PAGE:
The Production Rating: 4/5
The tone of the stories is very mild, perfect for children young enough to grasp story concepts without anything too disturbing going on that might lead to frightening bedtimes, but unlike Disney’s animated classics from Snow White onward, there is less here for older children and especially adults to enjoy other than the pleasure of seeing their small fry enchanted by these delightfully capricious characters (which they more than likely will be). Though the shorts were produced during the period when Disney was turning out more energetic animated features such as The Jungle Book and Robin Hood, the pictorial quality and the sweetly naïve pitch of these featurettes is closer in spirit to The Rescuers. Additionally, the very simple, hummable songs provided by the Oscar-winning Sherman Brothers are as delightful as ever and will do doubt continue to be sung along with for generations to come. And the coda added for the feature, where Christopher Robin seeks out Pooh to tell him he’s going off to school (and effectively leaving his childhood with him behind) is quite emotionally right and not over sentimentalized, much to the credit of the animators.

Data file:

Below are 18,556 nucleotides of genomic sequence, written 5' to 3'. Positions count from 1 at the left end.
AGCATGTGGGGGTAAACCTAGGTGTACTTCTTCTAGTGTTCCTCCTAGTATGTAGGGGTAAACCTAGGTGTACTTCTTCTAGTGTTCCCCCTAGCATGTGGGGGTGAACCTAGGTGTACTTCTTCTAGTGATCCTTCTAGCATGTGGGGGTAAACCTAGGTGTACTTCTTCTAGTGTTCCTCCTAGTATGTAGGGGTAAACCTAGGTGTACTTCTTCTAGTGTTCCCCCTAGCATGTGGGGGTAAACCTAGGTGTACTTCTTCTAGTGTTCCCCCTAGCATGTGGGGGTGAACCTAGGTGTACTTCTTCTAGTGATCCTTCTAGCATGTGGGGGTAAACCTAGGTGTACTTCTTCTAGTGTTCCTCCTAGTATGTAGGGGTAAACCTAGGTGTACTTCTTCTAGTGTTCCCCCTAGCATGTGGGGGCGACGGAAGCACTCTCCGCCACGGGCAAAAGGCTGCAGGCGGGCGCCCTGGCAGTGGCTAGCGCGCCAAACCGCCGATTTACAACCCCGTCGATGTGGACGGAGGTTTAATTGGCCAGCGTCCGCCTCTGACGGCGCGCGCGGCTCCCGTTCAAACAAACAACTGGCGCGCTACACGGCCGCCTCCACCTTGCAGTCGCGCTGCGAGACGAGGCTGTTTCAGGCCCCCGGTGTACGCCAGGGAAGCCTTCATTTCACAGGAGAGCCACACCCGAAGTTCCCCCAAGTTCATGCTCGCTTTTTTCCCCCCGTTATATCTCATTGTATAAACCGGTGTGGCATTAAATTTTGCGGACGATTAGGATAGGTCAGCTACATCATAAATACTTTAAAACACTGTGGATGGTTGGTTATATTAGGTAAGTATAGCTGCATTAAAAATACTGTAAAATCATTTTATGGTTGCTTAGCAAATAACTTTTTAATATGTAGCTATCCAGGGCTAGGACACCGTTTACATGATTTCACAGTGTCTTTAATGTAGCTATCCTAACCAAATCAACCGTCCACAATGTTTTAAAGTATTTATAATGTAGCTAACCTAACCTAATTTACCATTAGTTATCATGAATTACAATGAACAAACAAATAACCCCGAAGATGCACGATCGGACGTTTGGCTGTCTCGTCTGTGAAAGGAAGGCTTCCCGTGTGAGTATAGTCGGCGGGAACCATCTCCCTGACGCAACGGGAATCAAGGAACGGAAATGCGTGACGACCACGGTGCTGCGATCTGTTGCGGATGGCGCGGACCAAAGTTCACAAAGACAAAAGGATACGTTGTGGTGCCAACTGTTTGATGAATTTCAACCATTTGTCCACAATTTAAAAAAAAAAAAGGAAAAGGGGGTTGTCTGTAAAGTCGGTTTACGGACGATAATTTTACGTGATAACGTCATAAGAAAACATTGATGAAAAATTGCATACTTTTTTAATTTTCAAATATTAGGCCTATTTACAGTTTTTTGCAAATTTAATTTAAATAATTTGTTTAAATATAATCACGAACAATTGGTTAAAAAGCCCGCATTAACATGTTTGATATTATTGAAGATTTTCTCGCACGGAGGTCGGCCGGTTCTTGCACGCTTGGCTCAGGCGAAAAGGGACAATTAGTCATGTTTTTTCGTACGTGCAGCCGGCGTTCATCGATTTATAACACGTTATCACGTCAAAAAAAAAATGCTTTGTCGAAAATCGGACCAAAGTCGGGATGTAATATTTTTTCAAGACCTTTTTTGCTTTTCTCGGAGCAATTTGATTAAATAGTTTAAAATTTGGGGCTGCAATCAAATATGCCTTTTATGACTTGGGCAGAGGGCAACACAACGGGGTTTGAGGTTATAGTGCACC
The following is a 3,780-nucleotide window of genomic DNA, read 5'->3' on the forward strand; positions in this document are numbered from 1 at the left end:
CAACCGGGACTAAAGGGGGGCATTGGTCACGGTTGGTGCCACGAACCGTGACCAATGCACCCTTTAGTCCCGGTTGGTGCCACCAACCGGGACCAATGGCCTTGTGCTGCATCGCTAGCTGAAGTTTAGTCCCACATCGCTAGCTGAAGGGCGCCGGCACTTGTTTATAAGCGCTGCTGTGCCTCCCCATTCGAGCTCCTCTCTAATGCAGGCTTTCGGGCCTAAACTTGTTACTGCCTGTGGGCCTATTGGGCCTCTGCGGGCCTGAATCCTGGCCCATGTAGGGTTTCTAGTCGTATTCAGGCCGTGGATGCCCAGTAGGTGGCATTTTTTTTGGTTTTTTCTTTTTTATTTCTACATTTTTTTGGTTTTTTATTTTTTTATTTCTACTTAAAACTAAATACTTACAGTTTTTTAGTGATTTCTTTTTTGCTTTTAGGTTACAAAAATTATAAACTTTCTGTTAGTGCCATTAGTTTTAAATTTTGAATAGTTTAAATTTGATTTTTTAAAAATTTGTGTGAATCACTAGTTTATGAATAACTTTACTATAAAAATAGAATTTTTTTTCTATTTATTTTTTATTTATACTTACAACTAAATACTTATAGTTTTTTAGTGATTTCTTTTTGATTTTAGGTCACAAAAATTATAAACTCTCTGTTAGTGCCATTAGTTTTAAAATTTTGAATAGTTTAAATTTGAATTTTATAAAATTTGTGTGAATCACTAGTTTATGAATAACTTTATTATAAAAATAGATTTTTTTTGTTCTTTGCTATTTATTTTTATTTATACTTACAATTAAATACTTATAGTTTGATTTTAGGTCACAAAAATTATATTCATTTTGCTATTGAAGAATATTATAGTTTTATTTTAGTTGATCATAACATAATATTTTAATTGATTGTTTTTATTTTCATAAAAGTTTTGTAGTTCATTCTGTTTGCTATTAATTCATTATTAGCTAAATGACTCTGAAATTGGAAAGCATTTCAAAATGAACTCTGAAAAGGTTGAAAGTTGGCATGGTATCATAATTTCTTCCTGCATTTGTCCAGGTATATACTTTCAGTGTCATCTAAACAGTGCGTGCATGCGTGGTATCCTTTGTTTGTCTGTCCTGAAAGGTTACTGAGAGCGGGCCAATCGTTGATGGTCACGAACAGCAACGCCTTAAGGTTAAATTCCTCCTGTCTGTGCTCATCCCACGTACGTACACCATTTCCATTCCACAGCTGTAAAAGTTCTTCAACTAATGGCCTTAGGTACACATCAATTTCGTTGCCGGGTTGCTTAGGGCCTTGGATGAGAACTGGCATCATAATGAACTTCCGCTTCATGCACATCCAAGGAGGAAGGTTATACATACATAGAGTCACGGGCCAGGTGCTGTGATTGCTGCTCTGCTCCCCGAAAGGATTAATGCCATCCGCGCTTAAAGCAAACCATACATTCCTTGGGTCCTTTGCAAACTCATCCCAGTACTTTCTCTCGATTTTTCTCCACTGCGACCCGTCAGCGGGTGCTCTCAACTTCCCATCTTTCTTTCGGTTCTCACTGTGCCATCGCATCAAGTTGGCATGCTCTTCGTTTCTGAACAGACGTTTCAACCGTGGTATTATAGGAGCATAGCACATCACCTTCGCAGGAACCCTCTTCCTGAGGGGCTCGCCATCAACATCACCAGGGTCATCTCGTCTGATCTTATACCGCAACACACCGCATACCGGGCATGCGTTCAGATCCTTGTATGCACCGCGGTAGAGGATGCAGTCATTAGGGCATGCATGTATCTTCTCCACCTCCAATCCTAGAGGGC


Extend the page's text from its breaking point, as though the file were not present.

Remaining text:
The voice cast is simply wonderful with these characters (and Sebastian Cabot who serves as the narrator). So indelible are Sterling Holloway and Paul Winchell and the others with their characterizations that subsequent Pooh shorts and features have bent over backwards finding voice actors who can mimic the cadence and pitch of these superlative performers. For those who have seen this film (or the shorts before they became a feature) numerous times, no one has ever been quite able to get the sound of the voices exactly right in all the years since. This is the definitive animated account of the Pooh tales that should be sought out.